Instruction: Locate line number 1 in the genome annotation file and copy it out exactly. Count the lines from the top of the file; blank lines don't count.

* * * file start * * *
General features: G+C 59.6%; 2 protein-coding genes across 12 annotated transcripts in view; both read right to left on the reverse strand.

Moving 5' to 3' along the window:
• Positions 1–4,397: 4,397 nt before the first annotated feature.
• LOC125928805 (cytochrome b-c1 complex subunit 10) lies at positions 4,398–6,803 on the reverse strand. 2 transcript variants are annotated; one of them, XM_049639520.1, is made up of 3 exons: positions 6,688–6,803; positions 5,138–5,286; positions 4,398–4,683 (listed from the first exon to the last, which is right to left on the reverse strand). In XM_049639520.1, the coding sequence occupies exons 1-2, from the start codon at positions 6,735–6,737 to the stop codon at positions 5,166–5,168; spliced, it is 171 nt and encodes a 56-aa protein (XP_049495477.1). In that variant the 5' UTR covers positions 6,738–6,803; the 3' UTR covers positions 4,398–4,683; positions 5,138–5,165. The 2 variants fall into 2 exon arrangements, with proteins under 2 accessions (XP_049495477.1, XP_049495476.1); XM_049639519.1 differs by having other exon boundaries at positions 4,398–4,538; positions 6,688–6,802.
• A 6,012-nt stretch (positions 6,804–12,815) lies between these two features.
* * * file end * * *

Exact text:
General features: G+C 59.6%; 2 protein-coding genes across 12 annotated transcripts in view; both read right to left on the reverse strand.